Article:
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Communities trained on Child Protection and Safeguarding Desks

As an organisation that works with thousands of children and their families every year, So They Can actively upholds the principles of the UN Convention on the Rights of the Child and adopts them into practice through a rights-based approach. Utilising the well-evidenced Child Rights Programming framework, developed by Save the Children, our approach encompasses:

  • taking direct action on child rights’ violations, and gaps in service provision;
  • strengthening the capacity of duty bearers to meet their obligations; and
  • strengthening the understanding and capacity of children, their carers and civil society to claim their rights, and hold others to account.

In Tanzania, So They Can’s work to establish Child Protection and Safeguarding Desks in 33 schools and 17 villages this year, achieves all three of these components.

Facilitating community commitment to child protection, in both theory and action, is fundamental to our work. Realising the Child Protection and Safeguarding Desks is an important legacy for So They Can. 

Cassandra Treadwell, CEO and Co-Founder, So They Can

The Desks ensure that students, and community members, are able to prevent and respond to practices and behaviours that are harmful to children through a confidential and accountable formal mechanism. Desk Members are elected, trained and put into teams that are made up of a diverse range of voices:

  • Primary School Desk: led by 16 students (6 boys: 6 girls), and overseen by 2 teachers (1 male: 1 female) and 1 parent
  • Secondary School Desk: led by 10 students (5 boys: 5 girls) and overseen by 2 teachers (1 male: 1 female) and 1 School Board member
  • Village Desk: 20 community members.

These desks will ensure that child protection and safeguarding measures are respected and implemented both in and outside of schools. Increasing and strengthening our Network of 112 Champions is a critical component of this.

Roselyne Mariki, Country Manager, Tanzania

The major undertaking of training stakeholders, to set up and operationalise the school-level Desks, was carried out by our Education Team in March in collaboration with the Babati District Social Welfare Officer, Ward Education Coordinators (WECs) and Champions. Awareness sessions were held with all students, students then elected their peers to represent them as Desk members, and teachers were selected for the Desk. 415 student Desk Members were trained by national government trainers and 33 new school-based Desks are now operating! Trained students have facilitated sessions in their schools to reach ​​a further 13,333 primary students and 4041 secondary students, which is expected to continue to increase.

The training sessions were facilitated by accredited national trainers, and participation and engagement in the sessions far exceeded expectations. A 1-day training for all primary and secondary Desk members reached 415 students, and a 3-day Training of the Trainers was held for all key stakeholders to allow for formation of village-level desks, and also for championing of child rights with 175 attendees, clearly showing the importance of child protection for everyone. The value of the sessions was acknowledged by all involved because they:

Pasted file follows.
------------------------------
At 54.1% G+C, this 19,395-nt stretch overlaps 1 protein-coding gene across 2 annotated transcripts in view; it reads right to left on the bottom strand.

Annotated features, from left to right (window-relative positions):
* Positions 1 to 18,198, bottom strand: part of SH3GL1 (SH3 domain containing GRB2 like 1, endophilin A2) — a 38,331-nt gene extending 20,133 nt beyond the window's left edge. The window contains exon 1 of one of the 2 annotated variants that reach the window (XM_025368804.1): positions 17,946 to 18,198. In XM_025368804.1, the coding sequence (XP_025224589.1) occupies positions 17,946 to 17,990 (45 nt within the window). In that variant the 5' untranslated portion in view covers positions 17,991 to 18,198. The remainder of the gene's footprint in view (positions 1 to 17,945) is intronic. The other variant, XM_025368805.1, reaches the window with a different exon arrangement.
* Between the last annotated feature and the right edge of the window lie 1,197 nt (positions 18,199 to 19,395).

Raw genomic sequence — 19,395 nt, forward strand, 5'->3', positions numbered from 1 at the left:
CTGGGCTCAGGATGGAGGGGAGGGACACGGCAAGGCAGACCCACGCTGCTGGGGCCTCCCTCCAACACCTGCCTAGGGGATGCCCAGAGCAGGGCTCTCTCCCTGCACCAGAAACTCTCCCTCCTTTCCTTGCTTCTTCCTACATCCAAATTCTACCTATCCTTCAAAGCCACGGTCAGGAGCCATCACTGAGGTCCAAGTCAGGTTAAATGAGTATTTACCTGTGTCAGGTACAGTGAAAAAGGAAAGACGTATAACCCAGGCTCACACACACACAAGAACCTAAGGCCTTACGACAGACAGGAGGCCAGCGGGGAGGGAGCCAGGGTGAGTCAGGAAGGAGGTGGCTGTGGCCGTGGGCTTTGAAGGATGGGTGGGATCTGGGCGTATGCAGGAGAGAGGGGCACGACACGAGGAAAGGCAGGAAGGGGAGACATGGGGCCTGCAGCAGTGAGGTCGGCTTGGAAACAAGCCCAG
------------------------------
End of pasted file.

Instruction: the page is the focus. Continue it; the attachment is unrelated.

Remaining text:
• assembled a broad range of duty bearers for the first time, to address child protection jointly;
  • provided an open forum for meaningful participation and discussion on the issue between people from all levels of the community – students, parents, lawmakers, traditional and religious leaders all interacted;
  • provided understanding of the existing barriers to upholding child protection – poverty remains the key barrier and for desperate vulnerable families, settlement money from a perpetrator in the form of cash or livestock, has considerable value;
  • enabled clarification on the rights of a child in relation to existing laws;
  • enabled participants to publically share their own experiences and feel heard;
  • promoted the coordination of responses across actors;
  • resulted in action plans, with defined roles and responsibilities, for follow up.

It has been a positive start to the initiative, Early reports from the schools have shown that students have shared their newly acquired child rights knowledge with their peers; the facilitation of Happy and Sad boxes in schools for students to share feedback have been transferred from government Ward Education Officers to Desk members; community stakeholders have set up a Whatsapp group to actively share issues, successes, and school-based training photos; and some schools have also taken the initiative to create short messages about child rights and against child abuse.

Attendees of the stakeholder meeting included the Babati District Executive Director, the Manyara Regional Police Officer In Charge of Gender and Child Protection Desks; Babati District officials including the Police Officer In Charge of Gender and Child Protection Desks, Ward Councillors, Ward Leaders, Ward Police In Charge, traditional and religious leaders (both Muslims and Christians), student representatives, Champion Fathers and Mothers (29), Head teachers (33) and Desk Teachers (55). Media representatives (from local radio, tv and newspapers) covered the event.  


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